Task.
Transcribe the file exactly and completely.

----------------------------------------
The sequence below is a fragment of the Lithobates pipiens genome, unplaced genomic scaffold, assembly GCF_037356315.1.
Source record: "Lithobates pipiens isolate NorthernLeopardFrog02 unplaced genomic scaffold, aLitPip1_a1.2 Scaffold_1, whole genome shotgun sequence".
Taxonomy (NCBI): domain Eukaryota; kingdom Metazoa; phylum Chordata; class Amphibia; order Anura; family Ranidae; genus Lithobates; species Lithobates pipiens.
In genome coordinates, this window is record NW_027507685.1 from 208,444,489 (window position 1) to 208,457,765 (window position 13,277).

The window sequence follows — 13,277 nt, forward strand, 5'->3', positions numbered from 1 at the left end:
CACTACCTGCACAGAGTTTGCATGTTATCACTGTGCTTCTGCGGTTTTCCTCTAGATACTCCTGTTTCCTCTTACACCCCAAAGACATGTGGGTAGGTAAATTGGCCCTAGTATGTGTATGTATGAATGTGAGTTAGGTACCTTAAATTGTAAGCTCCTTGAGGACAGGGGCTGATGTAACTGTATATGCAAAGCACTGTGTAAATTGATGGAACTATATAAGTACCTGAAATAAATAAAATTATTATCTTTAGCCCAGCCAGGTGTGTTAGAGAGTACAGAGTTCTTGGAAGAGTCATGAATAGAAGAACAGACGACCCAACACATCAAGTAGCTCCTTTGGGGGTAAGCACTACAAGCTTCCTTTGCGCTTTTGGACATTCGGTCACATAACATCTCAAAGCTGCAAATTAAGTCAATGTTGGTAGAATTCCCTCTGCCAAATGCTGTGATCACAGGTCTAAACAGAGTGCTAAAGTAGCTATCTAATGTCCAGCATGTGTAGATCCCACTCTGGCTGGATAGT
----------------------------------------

The sequence below is a fragment of the Lithobates pipiens genome, unplaced genomic scaffold, assembly GCF_037356315.1.
Source record: "Lithobates pipiens isolate NorthernLeopardFrog02 unplaced genomic scaffold, aLitPip1_a1.2 Scaffold_1, whole genome shotgun sequence".
Taxonomy (NCBI): domain Eukaryota; kingdom Metazoa; phylum Chordata; class Amphibia; order Anura; family Ranidae; genus Lithobates; species Lithobates pipiens.
In genome coordinates, this window is record NW_027507685.1 from 208,444,489 (window position 1) to 208,457,765 (window position 13,277).

The window sequence follows — 13,277 nt, forward strand, 5'->3', positions numbered from 1 at the left end:
CACTACCTGCACAGAGTTTGCATGTTATCACTGTGCTTCTGCGGTTTTCCTCTAGATACTCCTGTTTCCTCTTACACCCCAAAGACATGTGGGTAGGTAAATTGGCCCTAGTATGTGTATGTATGAATGTGAGTTAGGTACCTTAAATTGTAAGCTCCTTGAGGACAGGGGCTGATGTAACTGTATATGCAAAGCACTGTGTAAATTGATGGAACTATATAAGTACCTGAAATAAATAAAATTATTATCTTTAGCCCAGCCAGGTGTGTTAGAGAGTACAGAGTTCTTGGAAGAGTCATGAATAGAAGAACAGACGACCCAACACATCAAGTAGCTCCTTTGGGGGTAAGCACTACAAGCTTCCTTTGCGCTTTTGGACATTCGGTCACATAACATCTCAAAGCTGCAAATTAAGTCAATGTTGGTAGAATTCCCTCTGCCAAATGCTGTGATCACAGGTCTAAACAGAGTGCTAAAGTAGCTATCTAATGTCCAGCATGTGTAGATCCCACTCTGGCTGGATAGT